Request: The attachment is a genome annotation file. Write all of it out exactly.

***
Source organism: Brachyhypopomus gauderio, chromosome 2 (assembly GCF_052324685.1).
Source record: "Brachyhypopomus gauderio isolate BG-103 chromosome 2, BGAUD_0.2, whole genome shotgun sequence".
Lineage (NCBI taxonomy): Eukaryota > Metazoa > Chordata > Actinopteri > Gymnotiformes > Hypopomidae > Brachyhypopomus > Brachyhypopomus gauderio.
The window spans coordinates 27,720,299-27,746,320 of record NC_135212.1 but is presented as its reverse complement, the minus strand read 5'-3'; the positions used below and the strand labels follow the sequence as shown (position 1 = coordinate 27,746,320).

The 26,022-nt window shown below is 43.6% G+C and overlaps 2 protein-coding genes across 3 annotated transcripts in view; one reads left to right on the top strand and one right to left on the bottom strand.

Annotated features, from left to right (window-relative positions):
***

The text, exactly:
Source organism: Brachyhypopomus gauderio, chromosome 2 (assembly GCF_052324685.1).
Source record: "Brachyhypopomus gauderio isolate BG-103 chromosome 2, BGAUD_0.2, whole genome shotgun sequence".
Lineage (NCBI taxonomy): Eukaryota > Metazoa > Chordata > Actinopteri > Gymnotiformes > Hypopomidae > Brachyhypopomus > Brachyhypopomus gauderio.
The window spans coordinates 27,720,299-27,746,320 of record NC_135212.1 but is presented as its reverse complement, the minus strand read 5'-3'; the positions used below and the strand labels follow the sequence as shown (position 1 = coordinate 27,746,320).

The 26,022-nt window shown below is 43.6% G+C and overlaps 2 protein-coding genes across 3 annotated transcripts in view; one reads left to right on the top strand and one right to left on the bottom strand.

Annotated features, from left to right (window-relative positions):